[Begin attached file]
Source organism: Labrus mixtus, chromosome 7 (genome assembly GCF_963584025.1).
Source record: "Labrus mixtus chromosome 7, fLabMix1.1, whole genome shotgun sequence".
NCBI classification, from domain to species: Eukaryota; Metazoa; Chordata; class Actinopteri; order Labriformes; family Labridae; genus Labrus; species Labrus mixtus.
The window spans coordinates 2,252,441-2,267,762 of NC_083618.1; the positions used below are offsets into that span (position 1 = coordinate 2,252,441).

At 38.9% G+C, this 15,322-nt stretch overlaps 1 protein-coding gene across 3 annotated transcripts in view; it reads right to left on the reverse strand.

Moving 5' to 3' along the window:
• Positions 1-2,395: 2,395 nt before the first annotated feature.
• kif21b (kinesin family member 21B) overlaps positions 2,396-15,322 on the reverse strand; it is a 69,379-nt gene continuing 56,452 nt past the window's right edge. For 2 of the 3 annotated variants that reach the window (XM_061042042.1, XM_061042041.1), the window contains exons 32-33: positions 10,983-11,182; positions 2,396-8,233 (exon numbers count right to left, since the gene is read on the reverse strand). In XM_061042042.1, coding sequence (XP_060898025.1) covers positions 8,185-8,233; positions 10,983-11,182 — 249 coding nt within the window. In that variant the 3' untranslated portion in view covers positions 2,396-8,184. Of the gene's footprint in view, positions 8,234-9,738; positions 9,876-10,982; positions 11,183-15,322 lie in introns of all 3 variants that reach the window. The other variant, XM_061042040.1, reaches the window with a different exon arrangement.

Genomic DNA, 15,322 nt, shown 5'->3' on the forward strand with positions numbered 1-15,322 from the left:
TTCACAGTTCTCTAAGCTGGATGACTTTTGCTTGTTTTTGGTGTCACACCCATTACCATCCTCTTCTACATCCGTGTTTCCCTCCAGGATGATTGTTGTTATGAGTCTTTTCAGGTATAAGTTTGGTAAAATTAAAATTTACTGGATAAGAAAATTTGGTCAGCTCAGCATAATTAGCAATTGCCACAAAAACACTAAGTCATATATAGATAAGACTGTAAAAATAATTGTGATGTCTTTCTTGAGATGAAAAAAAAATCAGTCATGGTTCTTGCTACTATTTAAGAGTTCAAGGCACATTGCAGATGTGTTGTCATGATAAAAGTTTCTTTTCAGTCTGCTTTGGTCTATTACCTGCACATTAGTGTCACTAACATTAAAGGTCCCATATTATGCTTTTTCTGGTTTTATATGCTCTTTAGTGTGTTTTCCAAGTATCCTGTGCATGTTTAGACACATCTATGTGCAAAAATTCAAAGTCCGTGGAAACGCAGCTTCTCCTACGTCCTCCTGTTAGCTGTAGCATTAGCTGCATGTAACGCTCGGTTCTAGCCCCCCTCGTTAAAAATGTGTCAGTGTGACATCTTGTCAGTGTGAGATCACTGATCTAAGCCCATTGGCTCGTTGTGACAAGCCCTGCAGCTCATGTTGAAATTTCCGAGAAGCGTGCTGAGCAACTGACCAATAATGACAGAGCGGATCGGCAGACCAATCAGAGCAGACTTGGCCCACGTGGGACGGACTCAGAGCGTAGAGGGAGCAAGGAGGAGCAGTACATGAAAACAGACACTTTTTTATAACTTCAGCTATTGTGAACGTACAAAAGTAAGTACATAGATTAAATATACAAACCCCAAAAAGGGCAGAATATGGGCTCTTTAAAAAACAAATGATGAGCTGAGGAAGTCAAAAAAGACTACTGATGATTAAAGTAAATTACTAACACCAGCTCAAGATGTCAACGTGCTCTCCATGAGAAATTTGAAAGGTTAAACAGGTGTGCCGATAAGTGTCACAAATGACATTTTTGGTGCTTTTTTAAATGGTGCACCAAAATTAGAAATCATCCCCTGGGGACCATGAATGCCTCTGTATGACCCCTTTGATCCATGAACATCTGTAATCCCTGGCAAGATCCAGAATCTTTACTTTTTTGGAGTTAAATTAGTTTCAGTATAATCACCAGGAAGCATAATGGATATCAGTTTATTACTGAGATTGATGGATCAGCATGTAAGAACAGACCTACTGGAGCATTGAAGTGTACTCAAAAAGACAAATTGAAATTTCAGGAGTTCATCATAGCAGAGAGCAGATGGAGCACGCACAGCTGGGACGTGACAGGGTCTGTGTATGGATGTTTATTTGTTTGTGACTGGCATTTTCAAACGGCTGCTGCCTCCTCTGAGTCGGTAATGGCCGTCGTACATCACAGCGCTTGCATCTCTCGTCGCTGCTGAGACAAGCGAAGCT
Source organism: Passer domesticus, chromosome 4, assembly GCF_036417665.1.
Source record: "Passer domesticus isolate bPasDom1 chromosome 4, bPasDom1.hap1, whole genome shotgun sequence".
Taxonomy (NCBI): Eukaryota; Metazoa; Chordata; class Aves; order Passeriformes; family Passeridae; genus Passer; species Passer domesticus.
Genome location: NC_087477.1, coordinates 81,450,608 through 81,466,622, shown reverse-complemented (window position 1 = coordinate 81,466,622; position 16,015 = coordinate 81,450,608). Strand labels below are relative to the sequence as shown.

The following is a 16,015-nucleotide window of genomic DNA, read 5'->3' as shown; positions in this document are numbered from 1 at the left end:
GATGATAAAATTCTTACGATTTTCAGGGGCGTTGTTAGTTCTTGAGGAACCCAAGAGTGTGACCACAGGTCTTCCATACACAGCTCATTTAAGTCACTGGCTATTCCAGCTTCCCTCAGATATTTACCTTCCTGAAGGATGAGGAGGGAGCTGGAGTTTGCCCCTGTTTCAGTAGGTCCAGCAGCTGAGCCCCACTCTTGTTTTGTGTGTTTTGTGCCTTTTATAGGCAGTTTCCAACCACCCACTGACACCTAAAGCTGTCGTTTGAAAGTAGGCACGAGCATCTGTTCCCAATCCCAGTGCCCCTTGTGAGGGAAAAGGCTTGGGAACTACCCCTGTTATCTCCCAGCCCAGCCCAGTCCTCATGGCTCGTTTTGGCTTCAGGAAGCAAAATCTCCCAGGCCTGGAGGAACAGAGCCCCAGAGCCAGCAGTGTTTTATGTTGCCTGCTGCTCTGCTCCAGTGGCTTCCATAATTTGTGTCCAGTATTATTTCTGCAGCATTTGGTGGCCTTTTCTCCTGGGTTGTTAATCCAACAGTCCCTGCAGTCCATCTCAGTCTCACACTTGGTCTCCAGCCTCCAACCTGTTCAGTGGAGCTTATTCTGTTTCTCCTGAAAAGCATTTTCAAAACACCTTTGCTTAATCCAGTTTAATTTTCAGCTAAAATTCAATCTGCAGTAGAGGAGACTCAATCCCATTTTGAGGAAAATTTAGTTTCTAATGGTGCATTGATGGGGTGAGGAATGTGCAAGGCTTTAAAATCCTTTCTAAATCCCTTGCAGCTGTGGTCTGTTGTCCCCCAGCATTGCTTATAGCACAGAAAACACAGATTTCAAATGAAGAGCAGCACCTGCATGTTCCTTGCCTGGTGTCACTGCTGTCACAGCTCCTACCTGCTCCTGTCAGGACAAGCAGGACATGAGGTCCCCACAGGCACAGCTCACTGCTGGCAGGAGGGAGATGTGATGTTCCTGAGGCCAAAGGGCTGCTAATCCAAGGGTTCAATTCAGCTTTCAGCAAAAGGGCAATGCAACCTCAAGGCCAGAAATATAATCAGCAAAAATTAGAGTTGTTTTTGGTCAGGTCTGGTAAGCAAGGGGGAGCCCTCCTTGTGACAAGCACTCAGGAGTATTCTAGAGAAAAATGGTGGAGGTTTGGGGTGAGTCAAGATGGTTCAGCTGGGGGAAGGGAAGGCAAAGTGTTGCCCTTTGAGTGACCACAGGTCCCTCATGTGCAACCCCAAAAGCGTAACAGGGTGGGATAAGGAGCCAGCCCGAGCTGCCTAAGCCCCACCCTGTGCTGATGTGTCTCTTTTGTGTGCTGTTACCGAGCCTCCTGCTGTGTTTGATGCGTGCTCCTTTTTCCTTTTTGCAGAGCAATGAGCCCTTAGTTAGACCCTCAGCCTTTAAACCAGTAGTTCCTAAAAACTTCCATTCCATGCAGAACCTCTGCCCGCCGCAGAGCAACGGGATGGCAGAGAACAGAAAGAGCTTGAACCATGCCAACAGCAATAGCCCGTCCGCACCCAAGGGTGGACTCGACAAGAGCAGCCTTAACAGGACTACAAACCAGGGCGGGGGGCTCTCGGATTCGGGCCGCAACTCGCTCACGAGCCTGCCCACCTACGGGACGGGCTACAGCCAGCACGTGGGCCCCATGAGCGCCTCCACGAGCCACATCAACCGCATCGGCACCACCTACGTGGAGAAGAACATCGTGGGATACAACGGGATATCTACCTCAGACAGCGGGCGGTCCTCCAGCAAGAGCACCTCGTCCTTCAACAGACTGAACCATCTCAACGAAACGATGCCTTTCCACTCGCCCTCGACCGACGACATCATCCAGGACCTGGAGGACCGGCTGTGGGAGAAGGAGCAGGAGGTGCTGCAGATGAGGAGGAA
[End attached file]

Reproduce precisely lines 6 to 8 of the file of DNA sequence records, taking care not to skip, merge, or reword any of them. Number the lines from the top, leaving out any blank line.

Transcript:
Moving 5' to 3' along the window:
• Positions 1-2,395: 2,395 nt before the first annotated feature.
• kif21b (kinesin family member 21B) overlaps positions 2,396-15,322 on the reverse strand; it is a 69,379-nt gene continuing 56,452 nt past the window's right edge. For 2 of the 3 annotated variants that reach the window (XM_061042042.1, XM_061042041.1), the window contains exons 32-33: positions 10,983-11,182; positions 2,396-8,233 (exon numbers count right to left, since the gene is read on the reverse strand). In XM_061042042.1, coding sequence (XP_060898025.1) covers positions 8,185-8,233; positions 10,983-11,182 — 249 coding nt within the window. In that variant the 3' untranslated portion in view covers positions 2,396-8,184. Of the gene's footprint in view, positions 8,234-9,738; positions 9,876-10,982; positions 11,183-15,322 lie in introns of all 3 variants that reach the window. The other variant, XM_061042040.1, reaches the window with a different exon arrangement.